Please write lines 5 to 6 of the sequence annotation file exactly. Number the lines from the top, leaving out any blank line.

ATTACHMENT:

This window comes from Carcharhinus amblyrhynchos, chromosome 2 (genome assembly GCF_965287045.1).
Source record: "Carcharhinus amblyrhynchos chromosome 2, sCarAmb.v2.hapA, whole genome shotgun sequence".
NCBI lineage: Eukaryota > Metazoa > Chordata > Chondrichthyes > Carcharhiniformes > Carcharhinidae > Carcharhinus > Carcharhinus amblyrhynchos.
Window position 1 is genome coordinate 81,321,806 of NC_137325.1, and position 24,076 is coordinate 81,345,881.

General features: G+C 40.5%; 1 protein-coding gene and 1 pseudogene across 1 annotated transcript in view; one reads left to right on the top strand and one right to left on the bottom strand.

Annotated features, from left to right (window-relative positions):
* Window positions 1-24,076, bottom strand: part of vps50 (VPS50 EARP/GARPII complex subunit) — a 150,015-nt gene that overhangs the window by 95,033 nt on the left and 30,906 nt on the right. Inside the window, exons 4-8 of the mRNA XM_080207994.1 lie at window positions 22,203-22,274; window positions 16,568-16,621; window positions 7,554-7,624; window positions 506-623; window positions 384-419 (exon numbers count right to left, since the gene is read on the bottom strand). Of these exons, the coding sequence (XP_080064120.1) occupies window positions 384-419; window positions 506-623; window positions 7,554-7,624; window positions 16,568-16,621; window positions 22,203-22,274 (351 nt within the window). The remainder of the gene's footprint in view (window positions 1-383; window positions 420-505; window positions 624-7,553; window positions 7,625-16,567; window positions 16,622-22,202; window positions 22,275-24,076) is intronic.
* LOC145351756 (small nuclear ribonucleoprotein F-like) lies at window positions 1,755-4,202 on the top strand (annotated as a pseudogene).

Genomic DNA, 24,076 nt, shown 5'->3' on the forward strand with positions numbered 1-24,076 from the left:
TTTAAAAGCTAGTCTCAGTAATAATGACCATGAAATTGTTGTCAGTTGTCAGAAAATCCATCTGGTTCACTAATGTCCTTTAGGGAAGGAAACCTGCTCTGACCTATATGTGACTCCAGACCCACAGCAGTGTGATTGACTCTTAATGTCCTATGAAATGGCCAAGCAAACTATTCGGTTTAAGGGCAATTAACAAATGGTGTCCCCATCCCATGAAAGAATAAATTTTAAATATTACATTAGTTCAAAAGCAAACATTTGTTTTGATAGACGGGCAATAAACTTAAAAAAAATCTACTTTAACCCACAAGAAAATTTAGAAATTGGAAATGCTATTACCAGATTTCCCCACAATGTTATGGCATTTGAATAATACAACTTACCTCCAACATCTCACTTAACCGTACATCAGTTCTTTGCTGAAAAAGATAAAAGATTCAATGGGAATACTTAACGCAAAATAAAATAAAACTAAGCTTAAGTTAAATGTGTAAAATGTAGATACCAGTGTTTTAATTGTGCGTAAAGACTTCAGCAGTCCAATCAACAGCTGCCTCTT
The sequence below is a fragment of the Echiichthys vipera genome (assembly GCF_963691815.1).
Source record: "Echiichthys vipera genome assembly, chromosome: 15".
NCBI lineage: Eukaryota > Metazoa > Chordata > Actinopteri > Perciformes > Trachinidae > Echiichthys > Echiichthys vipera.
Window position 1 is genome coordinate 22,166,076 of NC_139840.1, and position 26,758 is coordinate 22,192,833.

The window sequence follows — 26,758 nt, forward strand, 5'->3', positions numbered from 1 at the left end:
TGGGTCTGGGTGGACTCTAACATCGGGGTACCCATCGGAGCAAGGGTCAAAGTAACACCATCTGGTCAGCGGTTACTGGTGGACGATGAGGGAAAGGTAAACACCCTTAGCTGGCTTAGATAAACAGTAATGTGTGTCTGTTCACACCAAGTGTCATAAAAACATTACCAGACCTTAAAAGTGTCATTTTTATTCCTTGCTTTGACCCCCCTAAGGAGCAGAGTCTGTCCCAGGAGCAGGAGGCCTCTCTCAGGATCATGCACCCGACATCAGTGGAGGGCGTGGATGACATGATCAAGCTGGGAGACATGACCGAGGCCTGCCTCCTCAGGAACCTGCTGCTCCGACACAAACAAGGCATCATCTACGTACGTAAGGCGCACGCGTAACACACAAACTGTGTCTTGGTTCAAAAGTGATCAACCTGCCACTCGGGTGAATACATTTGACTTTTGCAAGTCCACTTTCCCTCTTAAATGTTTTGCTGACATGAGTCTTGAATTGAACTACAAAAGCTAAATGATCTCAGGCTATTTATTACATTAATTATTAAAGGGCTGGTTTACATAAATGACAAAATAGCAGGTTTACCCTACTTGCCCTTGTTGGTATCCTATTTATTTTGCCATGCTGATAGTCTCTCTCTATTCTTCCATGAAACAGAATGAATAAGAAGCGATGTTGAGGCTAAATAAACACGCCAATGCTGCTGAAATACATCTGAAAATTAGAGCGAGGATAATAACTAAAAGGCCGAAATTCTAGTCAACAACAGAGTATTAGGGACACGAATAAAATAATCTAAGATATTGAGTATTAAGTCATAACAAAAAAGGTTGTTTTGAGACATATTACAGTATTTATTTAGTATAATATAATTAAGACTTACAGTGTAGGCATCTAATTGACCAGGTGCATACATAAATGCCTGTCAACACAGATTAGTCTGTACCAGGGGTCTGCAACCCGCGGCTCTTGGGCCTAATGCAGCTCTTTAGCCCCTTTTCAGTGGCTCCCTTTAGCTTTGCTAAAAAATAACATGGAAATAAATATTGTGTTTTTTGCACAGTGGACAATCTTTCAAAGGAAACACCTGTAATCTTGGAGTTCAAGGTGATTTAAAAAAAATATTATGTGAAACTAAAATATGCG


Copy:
General features: G+C 40.5%; 1 protein-coding gene and 1 pseudogene across 1 annotated transcript in view; one reads left to right on the top strand and one right to left on the bottom strand.

Annotated features, from left to right (window-relative positions):